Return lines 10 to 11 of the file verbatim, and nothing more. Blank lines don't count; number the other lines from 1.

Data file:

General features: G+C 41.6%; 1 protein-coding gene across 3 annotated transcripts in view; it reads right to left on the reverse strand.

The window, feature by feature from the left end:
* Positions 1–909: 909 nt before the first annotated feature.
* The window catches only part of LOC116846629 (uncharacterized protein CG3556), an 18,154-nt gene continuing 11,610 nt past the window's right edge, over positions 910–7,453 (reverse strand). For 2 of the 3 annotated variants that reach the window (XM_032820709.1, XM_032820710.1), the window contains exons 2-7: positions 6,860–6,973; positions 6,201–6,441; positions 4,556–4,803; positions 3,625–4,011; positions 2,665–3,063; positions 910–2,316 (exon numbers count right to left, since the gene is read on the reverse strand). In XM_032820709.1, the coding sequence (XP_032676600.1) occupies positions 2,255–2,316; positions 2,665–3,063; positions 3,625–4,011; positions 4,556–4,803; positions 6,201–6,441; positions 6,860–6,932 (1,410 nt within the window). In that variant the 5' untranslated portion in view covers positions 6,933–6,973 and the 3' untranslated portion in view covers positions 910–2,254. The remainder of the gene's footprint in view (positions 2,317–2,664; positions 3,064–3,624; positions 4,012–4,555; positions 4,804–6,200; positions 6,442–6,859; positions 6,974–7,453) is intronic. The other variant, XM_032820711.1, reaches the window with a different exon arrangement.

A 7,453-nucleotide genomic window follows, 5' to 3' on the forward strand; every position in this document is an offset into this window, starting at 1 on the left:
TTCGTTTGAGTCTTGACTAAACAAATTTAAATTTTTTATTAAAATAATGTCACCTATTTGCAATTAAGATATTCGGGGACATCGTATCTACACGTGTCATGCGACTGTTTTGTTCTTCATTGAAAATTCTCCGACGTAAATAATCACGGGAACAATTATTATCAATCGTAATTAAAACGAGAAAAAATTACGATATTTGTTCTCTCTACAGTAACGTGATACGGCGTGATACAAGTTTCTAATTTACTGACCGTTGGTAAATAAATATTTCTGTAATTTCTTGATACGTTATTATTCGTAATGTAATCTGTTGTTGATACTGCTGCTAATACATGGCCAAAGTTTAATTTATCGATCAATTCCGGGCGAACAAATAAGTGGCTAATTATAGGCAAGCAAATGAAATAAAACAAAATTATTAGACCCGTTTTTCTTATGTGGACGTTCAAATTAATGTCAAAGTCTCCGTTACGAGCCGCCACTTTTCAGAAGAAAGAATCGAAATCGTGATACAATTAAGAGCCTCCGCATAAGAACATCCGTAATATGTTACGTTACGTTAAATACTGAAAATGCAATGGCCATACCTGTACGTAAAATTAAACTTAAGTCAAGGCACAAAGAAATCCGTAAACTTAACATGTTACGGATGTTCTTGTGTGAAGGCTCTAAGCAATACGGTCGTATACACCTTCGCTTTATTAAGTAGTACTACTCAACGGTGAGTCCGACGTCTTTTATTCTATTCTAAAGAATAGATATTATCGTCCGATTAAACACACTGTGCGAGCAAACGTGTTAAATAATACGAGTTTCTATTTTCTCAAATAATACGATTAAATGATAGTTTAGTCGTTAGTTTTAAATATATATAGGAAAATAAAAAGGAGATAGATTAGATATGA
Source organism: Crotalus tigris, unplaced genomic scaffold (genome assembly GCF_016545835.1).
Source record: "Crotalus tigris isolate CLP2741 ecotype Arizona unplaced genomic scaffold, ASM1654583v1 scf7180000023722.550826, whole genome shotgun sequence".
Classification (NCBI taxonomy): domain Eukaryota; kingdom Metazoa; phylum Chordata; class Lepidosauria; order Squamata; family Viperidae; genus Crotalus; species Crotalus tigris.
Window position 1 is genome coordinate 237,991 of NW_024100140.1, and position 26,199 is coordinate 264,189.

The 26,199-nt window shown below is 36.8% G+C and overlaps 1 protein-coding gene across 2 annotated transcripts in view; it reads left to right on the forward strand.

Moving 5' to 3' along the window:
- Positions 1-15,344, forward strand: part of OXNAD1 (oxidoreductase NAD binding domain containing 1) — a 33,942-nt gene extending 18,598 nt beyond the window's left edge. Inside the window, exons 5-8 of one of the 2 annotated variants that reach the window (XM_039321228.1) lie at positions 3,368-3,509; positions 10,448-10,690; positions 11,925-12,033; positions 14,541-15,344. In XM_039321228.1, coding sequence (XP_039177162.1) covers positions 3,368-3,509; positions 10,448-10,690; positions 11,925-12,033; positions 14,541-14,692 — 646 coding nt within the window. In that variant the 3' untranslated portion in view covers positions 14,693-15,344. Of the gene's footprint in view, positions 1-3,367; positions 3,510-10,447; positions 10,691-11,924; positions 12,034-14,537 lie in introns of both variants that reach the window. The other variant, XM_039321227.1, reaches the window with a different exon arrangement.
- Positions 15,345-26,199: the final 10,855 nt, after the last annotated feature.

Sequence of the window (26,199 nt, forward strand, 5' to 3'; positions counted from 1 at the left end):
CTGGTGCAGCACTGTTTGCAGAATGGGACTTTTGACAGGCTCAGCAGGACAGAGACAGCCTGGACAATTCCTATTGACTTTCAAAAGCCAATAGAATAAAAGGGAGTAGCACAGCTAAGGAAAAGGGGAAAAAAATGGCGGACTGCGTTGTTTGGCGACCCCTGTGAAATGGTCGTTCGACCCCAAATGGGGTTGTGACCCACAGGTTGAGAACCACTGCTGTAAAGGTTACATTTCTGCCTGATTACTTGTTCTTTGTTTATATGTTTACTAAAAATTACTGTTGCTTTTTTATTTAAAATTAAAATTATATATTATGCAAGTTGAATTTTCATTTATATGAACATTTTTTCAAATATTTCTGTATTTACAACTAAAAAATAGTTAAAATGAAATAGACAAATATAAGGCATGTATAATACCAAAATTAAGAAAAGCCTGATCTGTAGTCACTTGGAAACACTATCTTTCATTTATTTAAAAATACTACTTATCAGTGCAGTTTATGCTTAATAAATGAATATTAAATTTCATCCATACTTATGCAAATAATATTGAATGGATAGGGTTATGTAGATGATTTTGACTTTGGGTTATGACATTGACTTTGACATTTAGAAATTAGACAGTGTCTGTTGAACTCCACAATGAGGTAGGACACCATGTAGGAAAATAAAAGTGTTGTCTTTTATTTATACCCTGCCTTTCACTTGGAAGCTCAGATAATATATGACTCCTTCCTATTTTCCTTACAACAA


Window position 1 is genome coordinate 237,991 of NW_024100140.1, and position 26,199 is coordinate 264,189.

The 26,199-nt window shown below is 36.8% G+C and overlaps 1 protein-coding gene across 2 annotated transcripts in view; it reads left to right on the forward strand.